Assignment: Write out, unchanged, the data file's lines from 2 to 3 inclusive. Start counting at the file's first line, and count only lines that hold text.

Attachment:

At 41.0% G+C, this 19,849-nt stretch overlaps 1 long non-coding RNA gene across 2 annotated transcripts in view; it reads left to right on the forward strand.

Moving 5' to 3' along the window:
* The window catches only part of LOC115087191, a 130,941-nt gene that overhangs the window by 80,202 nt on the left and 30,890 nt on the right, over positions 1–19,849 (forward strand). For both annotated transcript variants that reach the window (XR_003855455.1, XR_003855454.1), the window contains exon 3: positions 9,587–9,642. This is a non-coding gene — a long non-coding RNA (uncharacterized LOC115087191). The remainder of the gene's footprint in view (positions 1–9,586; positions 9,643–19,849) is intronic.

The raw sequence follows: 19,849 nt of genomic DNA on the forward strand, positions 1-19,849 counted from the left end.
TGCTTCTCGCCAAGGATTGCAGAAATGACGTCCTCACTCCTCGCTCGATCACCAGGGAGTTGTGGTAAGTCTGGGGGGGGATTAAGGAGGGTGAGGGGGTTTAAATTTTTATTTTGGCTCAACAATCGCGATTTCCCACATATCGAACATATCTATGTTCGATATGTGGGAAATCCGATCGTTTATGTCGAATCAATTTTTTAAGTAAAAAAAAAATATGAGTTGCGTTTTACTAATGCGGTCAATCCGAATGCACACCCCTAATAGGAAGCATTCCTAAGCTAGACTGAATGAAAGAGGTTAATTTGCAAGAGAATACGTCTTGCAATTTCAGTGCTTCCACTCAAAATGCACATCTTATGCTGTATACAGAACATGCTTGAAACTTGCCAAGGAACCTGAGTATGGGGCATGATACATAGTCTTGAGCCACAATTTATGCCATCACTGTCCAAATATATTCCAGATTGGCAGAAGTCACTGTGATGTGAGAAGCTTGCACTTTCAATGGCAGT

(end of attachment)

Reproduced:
Moving 5' to 3' along the window:
* The window catches only part of LOC115087191, a 130,941-nt gene that overhangs the window by 80,202 nt on the left and 30,890 nt on the right, over positions 1–19,849 (forward strand). For both annotated transcript variants that reach the window (XR_003855455.1, XR_003855454.1), the window contains exon 3: positions 9,587–9,642. This is a non-coding gene — a long non-coding RNA (uncharacterized LOC115087191). The remainder of the gene's footprint in view (positions 1–9,586; positions 9,643–19,849) is intronic.